Brighton Fringe 2012
Scrublands is one of 22 ‘i Likes’ highlights in the Brighton Fringe 2012 programme, selected by ‘i’ and David Lister, Arts Editor at The Independent.
Blank Productions current work in progress is a project called ‘Scrubland’.
The company website and description of the project appealed to the inner devised theatre practitioner and creative writer within me.
So, off I went, in and down the dark spiral stairway of The Old Police Museum to ‘Scrubland’.
On my way home after the performance I thought it a nice a welcomed change in venue for sure. But, I was left thinking.
Yes, ’Scrublands’ was an experience, but, just how welcomed was it? I was still unsure.
It would take me a few hours of thinking it over once home before I could really put my thoughts down.
I was starting to feel increasingly unsure about the idea of descending the stair ways to an uncertain (but of course, dark) space. As we waited to be lead down stairs by our guide I opened the small envelope given to me at the door to take my mind of the impending anxiety and claustrophobic feelings heading my way.
We were led down the winding steps to a dark performance space by our female guide Kathryn Mcgarr.
Audience members shuffled in and (like me) anxiously looked around as the female guide closed the door behind. Amongst the gentle murmurs of anticipation and as our eyes adjusted to the darkness a short figure was revealed (to those who could see) loitering in the shadows.
A beautiful, yet surprising string section began to play the very filmic soundscore which was now resonating around the whole space.
Now trapped the audience (uncomfortably) settled in to what was to be the beginning of a (long) and (sometimes) enjoyable ninety minute monologue.
What was welcomed about it then?
The fact as part of the audience you were aware that you were, whether you liked it or not, part of this performance. At the same time you were invited in as an individual to immerse yourself in the intentions of the piece. The themes buried in the words’ entrapment, growing frustrations, a longing to get out and get back to ‘normality’ resonated throughout the piece.
How did Blank Productions do this? They achieved what I believe to be their intentions of the piece with a strong coherent use of aesthetics, the risk taken by the use of such heavy language and the beautifully composed soundscore by the Bergersen Quartet and a very talented Peter Copley.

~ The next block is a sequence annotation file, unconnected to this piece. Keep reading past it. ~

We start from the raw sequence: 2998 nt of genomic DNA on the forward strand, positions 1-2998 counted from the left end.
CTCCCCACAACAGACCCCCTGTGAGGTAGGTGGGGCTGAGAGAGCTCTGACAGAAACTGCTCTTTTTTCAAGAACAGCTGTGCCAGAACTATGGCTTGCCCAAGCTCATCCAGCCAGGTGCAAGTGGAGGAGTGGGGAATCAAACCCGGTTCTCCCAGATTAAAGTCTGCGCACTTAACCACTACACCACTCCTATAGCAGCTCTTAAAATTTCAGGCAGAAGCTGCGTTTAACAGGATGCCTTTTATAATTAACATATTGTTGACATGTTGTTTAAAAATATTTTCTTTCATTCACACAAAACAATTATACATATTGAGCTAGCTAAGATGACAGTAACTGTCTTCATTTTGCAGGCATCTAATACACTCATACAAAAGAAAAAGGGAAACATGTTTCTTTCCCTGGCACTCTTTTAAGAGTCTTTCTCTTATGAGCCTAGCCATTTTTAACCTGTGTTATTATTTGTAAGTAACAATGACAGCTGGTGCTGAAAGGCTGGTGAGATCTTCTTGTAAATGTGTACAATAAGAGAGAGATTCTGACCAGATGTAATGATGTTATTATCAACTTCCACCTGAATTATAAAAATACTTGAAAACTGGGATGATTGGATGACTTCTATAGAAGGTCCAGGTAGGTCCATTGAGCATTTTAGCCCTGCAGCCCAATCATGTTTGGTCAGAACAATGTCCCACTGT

What was not so welcomed?
The use of (unseen) projections to those who were stood in awkward places, these projections were either blocked by the shelves, people or the joining walls. I am sure Tom Walker and Marco Crivello’s visual aims had been completely justified during the devising of this process, unfortunately in practice and once in the space, only became a distraction from the lengthy and complex monologue.
A suggestion could well be to project onto the white tiled walls surrounding the audience, facing the audience rather than the string section.
Because of these distractions, The Protagonist’s words muttered, shouted and sometimes mumbled were lost. Whatever narrative was being understood (before distraction) were therefore lost instantly and became not more than a jumble of wonderfully random words and vivid poetic sentences.
Though (at times) wonderfully written by Mark C. Hewitt, the delivery could well have benefited from a much more varied tone and imagination from the performer.
Mark C. Hewitt occasionally used the repetition of sentences as a device to create and gradually build the Protagonist’s lengthy ‘26 movements’. The use of this device reminded me of devised theatre from a university company rather than that of a well experienced, Arts Council and Lottery funded creative.
In places, the language was grotesque, playful and funny. In places the monologue became monotone, too complex and (at times) unconvincingly delivered. Rather more gusto, attack and performance technique may have helped with the overall delivery of these well written words.
For all of the above criticisms I MUST make clear ‘Scrublands’ is a work in progress. The vision of a team mixing their experiences and skills into one piece. This is where it seemed to lose its way. When it was lost, the narrative was to suffer. However subtly helped by fantastically surreal sketches and scribbling of what could only be interpreted as that of a mad man gave the piece a (VERY) loose narrative via flip chart pages.
The filmic music complimented the piece exceptionally well and should it have been the soundscore of a feature film, would be well deserved of an award. Without it the piece would have been rather flat.
If I too were wearing a large black rimmed cap I would tip it to Mr M.C Hewitt who played the ‘Protagonist‘. What a wonderfully complex character to play and a multitude of verbal complexities to spit out.
Due to the sheer amount of complex language to have been learnt and spoken, we must forgive the odd stutter and pause. I only wish he could have put more diversity into his delivery.
The performance space (the cells) lent itself perfectly to the LIVE string quartet (discreetly hidden in the side cellar) as well as the subtle up lighting by torches set on the floor.
Overseen by Jeremy Stokwell I would recommend this performance to anyone at a loose end wo fancies immersing themselves in the emotive language and in an experience you can only understand from seeing it.
Well done all involved.